Being the widest, the most elegant and sensitive stringed instrument of Turkish music instead of sound, tanbur was encountered in Mesopotamia at the beginning of 2000’s B.C. and it is thought that this stringed instrument has a background of four thousand years.


The deceased Sadettin Arel who wrote an article with regard to the book, called as The Music of the Sumerians, which was written by Francis W. Golpin famous for his research on Sumerian music attached the following footnote:


"On the 50th page of the mentioned book written in English language, there is an image of a boundary stone dating back to about 1600 years as from the birth of Christ. Embossed pictures of two men playing tanbur are seen on this stone.” This observation of Sadettin Arel indicates that the historical background of tanbur dates back to very old times. Sadettin Arel summarized the information he gave on the word of tanbur on the 35th and 36th pages of the abovementioned book in an article written for a Musical Magazine as follows:


"Sumer Turks used to call tanbur as (Pantur). Pan means bow in Sumerian language; Tur, on the other hand, means child and small.  So Pantur means small bow. Why was the tanbur called as bow? The underlying reason is that it is estimated that it was made of a small box which would increase the sound and a long neck and people were inspired from the hunting arc for the stringed instrument which is played by means of pressing on its strings on the long neck.


It is accepted as a highly reasonable possibility to manufacture a tanbur by way of adding some more strings on the bow used by such people and connect them to the harp or connect the stretched strings to the neck with a small box when it is thought that a hunting arc may produce such attractive and strong sound. That is why they called tanbur as pantur meaning small bow.

Various societies called this stringed instrument in the closest way to its original name and in accordance with their own culture as well. For instance the name of tanbur with three strings was pandura in older Greek language.  Having close contacts with the Sumerian Turks and taking many words from Sumerian and adapting them to their own language, the Georgian still call tanbur as panturi. Moreover, the name of tanbur in Armenian language is pantir.


In the light of the words specified above, we can understand that the word of tanbur is called almost in the same way in all languages with slight variations.  Only the French word tambour has no semantic relation with our stringed instrument.  Tambour means drum in French language. Thus, we should pay great attention while writing and pronouncing the name of tanbur and should write and pronounce the stringed instrument as tanbur in order not to give rise to a misunderstanding.  Just like the changes on it structure throughout many centuries, it is required to accept that the name of this stringed instrument was used by our ancestors with its current name. The original word pantur was finally changed as tanbur in time and in compliance with our own language. The name of this stringed instrument is not tambour as indicated in dictionaries.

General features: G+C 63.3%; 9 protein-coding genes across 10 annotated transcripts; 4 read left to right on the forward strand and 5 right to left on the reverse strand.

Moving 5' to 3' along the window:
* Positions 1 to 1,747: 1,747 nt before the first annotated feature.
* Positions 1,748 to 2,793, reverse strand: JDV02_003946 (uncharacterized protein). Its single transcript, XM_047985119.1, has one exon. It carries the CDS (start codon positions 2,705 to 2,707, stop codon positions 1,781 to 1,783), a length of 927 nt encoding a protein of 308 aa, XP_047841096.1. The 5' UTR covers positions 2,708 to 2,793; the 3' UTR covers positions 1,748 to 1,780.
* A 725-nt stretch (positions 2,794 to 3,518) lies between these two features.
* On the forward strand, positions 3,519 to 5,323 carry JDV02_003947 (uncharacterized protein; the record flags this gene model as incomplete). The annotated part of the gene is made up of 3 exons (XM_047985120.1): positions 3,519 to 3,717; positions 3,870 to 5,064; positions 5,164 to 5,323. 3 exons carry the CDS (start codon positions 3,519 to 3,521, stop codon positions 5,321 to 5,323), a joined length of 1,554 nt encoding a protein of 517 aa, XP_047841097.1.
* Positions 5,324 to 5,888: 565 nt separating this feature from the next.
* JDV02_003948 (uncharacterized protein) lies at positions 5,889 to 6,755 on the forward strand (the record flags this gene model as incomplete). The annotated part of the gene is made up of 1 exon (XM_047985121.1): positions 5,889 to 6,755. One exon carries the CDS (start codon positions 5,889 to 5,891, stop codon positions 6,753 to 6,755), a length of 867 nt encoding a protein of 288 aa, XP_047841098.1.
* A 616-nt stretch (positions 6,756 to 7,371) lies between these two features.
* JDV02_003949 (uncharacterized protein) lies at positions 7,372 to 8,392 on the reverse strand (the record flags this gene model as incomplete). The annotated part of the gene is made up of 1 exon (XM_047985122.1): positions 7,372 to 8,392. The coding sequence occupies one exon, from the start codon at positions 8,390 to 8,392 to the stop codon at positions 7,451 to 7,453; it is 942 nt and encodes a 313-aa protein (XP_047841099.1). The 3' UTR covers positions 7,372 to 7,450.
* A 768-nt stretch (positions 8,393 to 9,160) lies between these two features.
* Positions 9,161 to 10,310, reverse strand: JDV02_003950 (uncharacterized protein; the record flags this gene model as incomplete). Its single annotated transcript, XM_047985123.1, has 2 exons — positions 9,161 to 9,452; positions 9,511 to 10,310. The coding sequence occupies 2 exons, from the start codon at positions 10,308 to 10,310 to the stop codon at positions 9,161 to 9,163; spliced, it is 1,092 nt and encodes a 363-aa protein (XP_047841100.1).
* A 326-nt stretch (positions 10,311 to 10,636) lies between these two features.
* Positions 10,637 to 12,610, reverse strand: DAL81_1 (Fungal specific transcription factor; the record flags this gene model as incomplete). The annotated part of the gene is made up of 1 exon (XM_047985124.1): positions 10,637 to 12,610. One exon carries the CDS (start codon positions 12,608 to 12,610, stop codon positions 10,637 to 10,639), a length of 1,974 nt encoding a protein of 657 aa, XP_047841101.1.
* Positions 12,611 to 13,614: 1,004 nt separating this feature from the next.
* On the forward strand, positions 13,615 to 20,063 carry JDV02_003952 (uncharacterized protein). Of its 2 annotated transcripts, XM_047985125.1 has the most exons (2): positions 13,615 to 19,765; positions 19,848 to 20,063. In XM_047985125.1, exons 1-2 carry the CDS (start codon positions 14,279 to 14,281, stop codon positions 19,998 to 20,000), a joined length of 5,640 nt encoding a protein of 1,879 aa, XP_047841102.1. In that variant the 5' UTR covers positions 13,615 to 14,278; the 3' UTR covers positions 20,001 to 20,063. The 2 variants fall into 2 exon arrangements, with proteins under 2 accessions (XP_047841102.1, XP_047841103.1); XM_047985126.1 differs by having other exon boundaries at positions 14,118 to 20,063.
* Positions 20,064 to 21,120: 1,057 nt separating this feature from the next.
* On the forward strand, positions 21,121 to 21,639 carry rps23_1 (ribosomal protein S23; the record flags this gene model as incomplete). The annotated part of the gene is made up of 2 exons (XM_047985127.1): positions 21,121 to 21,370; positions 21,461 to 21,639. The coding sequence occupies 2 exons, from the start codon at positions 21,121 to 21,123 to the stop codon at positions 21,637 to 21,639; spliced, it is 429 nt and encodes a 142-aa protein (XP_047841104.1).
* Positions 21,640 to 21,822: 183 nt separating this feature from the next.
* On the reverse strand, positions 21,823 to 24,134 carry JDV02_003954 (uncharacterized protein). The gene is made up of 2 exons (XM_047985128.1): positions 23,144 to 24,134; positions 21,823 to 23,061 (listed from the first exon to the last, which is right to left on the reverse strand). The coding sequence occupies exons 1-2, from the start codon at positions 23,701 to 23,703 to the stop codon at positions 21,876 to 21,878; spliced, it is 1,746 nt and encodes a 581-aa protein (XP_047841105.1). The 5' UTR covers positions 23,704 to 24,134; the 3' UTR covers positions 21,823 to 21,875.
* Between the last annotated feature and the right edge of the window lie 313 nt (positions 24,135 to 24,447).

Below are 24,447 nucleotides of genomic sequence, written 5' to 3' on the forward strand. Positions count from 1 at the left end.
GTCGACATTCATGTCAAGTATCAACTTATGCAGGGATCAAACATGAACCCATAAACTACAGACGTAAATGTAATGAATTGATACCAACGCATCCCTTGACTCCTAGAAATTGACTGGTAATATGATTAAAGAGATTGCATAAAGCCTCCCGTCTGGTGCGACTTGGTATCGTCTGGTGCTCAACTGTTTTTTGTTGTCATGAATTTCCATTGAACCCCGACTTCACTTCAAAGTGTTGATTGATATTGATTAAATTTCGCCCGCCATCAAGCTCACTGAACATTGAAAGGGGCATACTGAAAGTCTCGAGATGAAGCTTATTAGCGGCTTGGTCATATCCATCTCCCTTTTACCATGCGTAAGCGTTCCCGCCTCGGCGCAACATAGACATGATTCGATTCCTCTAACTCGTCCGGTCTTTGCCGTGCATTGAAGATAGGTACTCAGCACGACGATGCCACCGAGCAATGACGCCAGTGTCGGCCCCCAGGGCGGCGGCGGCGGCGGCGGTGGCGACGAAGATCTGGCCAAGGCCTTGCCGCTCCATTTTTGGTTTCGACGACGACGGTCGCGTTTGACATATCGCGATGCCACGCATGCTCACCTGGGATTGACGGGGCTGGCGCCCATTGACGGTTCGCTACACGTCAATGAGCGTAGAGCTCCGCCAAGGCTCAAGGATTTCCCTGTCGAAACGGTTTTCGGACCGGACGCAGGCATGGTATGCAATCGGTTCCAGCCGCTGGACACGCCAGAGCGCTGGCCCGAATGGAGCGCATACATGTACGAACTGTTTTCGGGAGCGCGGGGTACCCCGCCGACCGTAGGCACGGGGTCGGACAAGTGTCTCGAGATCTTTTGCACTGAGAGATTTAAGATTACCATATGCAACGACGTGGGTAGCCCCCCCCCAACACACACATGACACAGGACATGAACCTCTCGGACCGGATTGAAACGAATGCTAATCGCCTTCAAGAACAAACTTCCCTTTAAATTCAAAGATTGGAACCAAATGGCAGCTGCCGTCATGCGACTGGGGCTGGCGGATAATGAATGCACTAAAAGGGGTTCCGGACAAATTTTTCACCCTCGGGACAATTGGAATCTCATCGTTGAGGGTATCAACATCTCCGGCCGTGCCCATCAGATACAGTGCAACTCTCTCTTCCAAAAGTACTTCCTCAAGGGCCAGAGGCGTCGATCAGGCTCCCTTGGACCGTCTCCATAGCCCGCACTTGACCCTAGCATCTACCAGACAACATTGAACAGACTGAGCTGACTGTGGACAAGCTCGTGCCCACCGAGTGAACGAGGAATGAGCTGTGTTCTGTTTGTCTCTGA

As a currently used instrument, the first tanbur was seen with Kantemiroglu (birth: 1673, death: 1723). Tanbur was used by Dimitri Kantemir to express the sound system of Turkish music.

Tanburi Büyük Osman Bey, Tanburi İzak, Tanburi Cemil Bey, Kadı Fuad Efendi, Mesut Cemil Bey, Refik Fersan, İzzettin Ökte, Necdet Yaşar and Abdi Coşkun were some of the tanbur players who were the pacesetters at those periods in terms of manner.


Tanburi Cemil Bey developed a new manner which was involved abundant plectrum beats instead of the former tanbur manner with less plectrum beats; however, this manner was taught to his son, Mesud by,Kadı Fuat Efendi, who was the best student of him, not by Cemil Bey.

Today, tanbur manners can be divided into two groups as Okte-Batanay manner maintaining the manner of Izzettin Okte and Ercument Batanay and Necdet Yasar manner represented by Necdet Yasar and the students of him.


Ercument Batanay received education from Mesud Cemil in his childhood for a certain period of time whereas Necdet Yasar met with Mesud Cemil appreciating one of his improvisations at Istanbul Radio and a close friendship was established which lasted until his death.  Therefore, both figures had a close relationship with him.


Number of Frets: While Batanay ecol used 48 or even 42-43 frets at older times, the number of fret in the manner of Necdet Yasar may increase up to 65.

Number of Strings: Batanay used 7 strings one of which is single on the top while Necdet Yasar used 8 strings as double-string.


Necdet Yasar claimed that there were 8 strings on the instrument in the period of Selim, the 3rd and thus tanbur turned its basic form whereas Sadun Aksut suggested that the 8th string causes a tuneless sound.


How to Play A Tanbur: Izzettin Okte introduced to the older tanbur manner by means of holding the plectrum with an oblique angle and trying to obtain more musical notes with less plectrum beats. Finger beats held an important place on this regard.


Necdet Yasar, on the other hand, developed a new manner with more plectrum beats where the plectrum was hold at a right angle.  Generating resonance by way of shaking the neck of tanbur started with Necdet Yasar as well.


Tanbur Methods: There are two books on the market written for the tanbur played with a plectrum. While the tanbur method of Sadun Aksut reflected the manner of Okte & Batanay, the tanbur method of Emin Akan was prepared within the frame of the manner of Necdet Yasar.


It cannot be said that tanbur performers absolutely follow and apply one of these two manners. Today, all kinds of tanburs with 7-8 strings and with less-more frets are being used and special manners can be observed in the performances.


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